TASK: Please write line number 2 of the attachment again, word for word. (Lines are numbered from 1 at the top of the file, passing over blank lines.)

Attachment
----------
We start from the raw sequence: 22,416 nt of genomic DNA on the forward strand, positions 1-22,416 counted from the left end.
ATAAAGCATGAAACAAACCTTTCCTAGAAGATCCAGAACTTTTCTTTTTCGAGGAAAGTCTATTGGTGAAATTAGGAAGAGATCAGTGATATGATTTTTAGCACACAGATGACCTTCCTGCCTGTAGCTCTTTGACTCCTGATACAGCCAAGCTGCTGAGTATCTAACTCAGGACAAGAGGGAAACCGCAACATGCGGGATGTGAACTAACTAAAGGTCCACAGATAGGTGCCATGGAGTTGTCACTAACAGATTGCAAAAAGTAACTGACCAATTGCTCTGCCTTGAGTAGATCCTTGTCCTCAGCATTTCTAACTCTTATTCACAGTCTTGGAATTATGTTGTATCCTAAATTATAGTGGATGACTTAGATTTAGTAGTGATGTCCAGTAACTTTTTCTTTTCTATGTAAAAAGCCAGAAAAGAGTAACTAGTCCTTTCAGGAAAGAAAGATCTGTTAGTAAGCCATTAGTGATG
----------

ATAAAGCATGAAACAAACCTTTCCTAGAAGATCCAGAACTTTTCTTTTTCGAGGAAAGTCTATTGGTGAAATTAGGAAGAGATCAGTGATATGATTTTTAGCACACAGATGACCTTCCTGCCTGTAGCTCTTTGACTCCTGATACAGCCAAGCTGCTGAGTATCTAACTCAGGACAAGAGGGAAACCGCAACATGCGGGATGTGAACTAACTAAAGGTCCACAGATAGGTGCCATGGAGTTGTCACTAACAGATTGCAAAAAGTAACTGACCAATTGCTCTGCCTTGAGTAGATCCTTGTCCTCAGCATTTCTAACTCTTATTCACAGTCTTGGAATTATGTTGTATCCTAAATTATAGTGGATGACTTAGATTTAGTAGTGATGTCCAGTAACTTTTTCTTTTCTATGTAAAAAGCCAGAAAAGAGTAACTAGTCCTTTCAGGAAAGAAAGATCTGTTAGTAAGCCATTAGTGATG